Global Education Episode 15: Mathematics education in Indonesia
Hello, and thank you for downloading this podcast from Teacher magazine – I’m Dominique Russell.
In this episode I’m joined by Alvian Sulungbudi, a senior student from Saint Angela High School in Bandung, Indonesia which is about two hours from Jakarta. Alvian, along with his Mathematics teacher and fellow students, visited Melbourne to attend an awards ceremony recognising their success in the 2018 International Mathematical Modeling Challenge. During their visit, I sat down with Alvian and his teacher at a local café to find out more about Mathematics education in Indonesia. Owing to the language barrier, Alvian does most of the speaking, but you will hear his teacher, Victor Hery Purwanta, every now and then. Alvian starts off by giving some background on Saint Angela High School.
Alvin Sulungbudi: We have around 700 students currently in the high school consisting of 10th grade, 11th and 12th grade. It’s [the school] in the centre of Bandung City which is a city near our capital of Jakarta.
We start at 6.45 in the morning until around 2.15 [pm] or something. And after school sometimes there’s these extra lessons you can take, for example for math and everything and on Thursdays and Sundays there’s these clubs, like sport clubs.
Dominique Russell: In terms of the approach Saint Angela High School takes on Mathematics – the words ‘caring’ and ‘honesty’ come up. In this clip, Alvian translates Victor’s explanation about how these values coincide with their Mathematics classes, and how there is an opportunity to take up more Mathematics lessons if you choose to take the Science major, which Alvian himself is enrolled in.
AS: So, in our school we have these majors: Science, Social Science and language majors. For all, they have to have at least four [credit] hours of these mathematic classes [per week]. One hour consists of a 45 minute session. For the Science major, they have another four hours of maths class. No matter what major you take, you have to do Mathematics, but if you want to do more Mathematics, then you can join the Science major – but if not, there is Social Science and such. So in our school is… the type is, there’s only like these three majors and you cannot choose your own classes. So, there’s only just sometimes little options – for example, like language, you can choose either Chinese or German and for example in Arts you can choose either music or drawing lessons.
So talking from our perspective, we think the main focus of Mathematics in Indonesia is to the scientific and research-based Mathematics. But [particularly] in our school, mostly they focus on not only for to make the students very smart, but also to make them very honest and caring [and resilient]. I think the honesty part from the Math is if a student cannot do this one problem or something, they have to be honest to themselves and their teacher that they can’t do it and they are [encouraged] to ask teachers or their other friends that they cannot do the problems that they’re having. And about the caring part, everyone has to care for each other – for example, if one person cannot do this problem, it’s almost the same as everyone cannot do it. So, it’s altogether or none.
DR: The International Mathematical Modeling Challenge (or IMMC) aims to have students around the world better understand, analyse and solve real-world problems. Here, Alvian again translates Victor’s explanation that working on real-world problems – he uses the example of combining Mathematics with Physics to work on a problem about constructing a bridge – makes up a big part of their maths education.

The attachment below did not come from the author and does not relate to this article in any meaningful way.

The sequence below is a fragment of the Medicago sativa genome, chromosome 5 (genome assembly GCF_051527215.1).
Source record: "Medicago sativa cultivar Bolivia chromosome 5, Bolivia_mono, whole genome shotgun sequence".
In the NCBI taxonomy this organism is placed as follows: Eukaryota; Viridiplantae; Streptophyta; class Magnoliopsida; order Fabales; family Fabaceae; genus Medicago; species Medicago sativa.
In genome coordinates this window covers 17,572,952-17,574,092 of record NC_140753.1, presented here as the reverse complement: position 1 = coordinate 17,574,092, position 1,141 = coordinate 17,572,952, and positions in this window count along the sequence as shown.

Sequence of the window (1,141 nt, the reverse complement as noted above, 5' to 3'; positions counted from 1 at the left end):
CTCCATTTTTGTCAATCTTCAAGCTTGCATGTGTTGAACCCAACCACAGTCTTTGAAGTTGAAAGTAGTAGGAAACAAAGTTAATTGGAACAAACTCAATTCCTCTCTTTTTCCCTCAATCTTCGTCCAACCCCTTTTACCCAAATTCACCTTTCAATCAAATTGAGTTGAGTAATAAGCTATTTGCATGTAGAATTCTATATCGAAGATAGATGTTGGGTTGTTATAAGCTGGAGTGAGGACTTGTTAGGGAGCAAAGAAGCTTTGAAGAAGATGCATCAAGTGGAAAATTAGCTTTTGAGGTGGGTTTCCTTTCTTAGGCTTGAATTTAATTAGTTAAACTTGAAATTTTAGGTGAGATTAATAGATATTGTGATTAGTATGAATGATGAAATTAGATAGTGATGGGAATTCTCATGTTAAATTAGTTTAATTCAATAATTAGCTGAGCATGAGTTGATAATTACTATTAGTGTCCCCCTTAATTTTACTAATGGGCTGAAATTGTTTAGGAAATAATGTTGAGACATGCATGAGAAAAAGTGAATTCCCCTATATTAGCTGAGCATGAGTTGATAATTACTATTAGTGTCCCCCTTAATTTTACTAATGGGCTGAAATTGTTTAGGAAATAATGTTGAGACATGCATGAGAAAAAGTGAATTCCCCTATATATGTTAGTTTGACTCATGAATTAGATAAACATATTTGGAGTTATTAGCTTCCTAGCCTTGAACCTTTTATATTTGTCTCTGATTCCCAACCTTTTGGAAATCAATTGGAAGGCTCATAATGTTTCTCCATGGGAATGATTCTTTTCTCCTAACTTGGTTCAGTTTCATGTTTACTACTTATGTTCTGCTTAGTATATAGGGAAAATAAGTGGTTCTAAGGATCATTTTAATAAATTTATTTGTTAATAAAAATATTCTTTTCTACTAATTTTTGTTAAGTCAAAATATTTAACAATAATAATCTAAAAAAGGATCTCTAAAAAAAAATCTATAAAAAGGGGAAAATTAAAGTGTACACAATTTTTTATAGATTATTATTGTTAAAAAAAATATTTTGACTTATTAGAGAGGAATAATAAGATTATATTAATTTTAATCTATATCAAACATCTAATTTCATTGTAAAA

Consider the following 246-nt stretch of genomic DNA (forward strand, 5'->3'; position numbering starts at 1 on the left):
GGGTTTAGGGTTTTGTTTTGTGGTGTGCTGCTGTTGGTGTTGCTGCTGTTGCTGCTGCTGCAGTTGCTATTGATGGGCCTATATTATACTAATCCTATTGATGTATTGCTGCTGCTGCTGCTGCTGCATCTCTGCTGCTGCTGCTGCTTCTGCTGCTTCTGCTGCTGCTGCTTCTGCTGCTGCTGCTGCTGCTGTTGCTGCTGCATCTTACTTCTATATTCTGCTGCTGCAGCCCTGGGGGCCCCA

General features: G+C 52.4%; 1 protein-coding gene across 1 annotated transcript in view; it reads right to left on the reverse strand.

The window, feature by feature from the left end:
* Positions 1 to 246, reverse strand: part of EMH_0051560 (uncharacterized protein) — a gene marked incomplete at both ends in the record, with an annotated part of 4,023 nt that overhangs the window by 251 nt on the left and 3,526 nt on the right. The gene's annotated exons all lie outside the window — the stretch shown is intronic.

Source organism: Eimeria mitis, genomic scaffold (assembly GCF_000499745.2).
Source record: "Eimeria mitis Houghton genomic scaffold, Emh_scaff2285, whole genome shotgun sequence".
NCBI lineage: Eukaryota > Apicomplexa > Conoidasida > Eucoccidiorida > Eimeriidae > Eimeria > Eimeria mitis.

AS: I actually found out [about] this [IMMC] competition from my father and then gathered a few of my friends to do it, to do the national part first. We did the nationals and won a silver medal and we told our school that we’d won that, so we also asked our school for permission to do the international section.
So, every time there is a new concept, the teachers always make connections with these real-life problems. In calculus, for example, the teachers sometimes connect it with physics, and like how to make bridges. So, since primary school and secondary school, they’ve always connected with these real-life problems.
DR: The IMMC also relies heavily on teamwork amongst students. When I put this to Alvian and Victor, Alvian explained – by translating information given by Victor – that Saint Angela High School implemented small group work activities, which take place outside of class time, to consolidate the learning that is done during lessons. The school groups students together who are likely to help each other, with the hope that those who might be too nervous or confused to ask a question during class time, will be more likely to ask their peers during these study group periods. It was a bit difficult to hear Alvian when he was explaining how these small group activities work in more detail, because of the background noise in the café, but he did go on to say that there were usually around four or five students in each group and the teachers did try to ensure that at least one student was pretty confident in their mathematic ability. He explained that the small groups were used most when the teacher was introducing a new topic to the class.
AS: So if there’s a problem within the group, if the group cannot do the exercise, they can just ask the teacher or another group to help them solve the problem. They’re always in a class … go to their own groups and study in there. The students that are too scared to ask to the teachers can ask their friends to ask them about the problems that they’re having.
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Think about a unit you’re about to teach in the coming months: will you be able to connect learning outcomes to real-world situations?
For IMMC 2019 registration information, visit their website.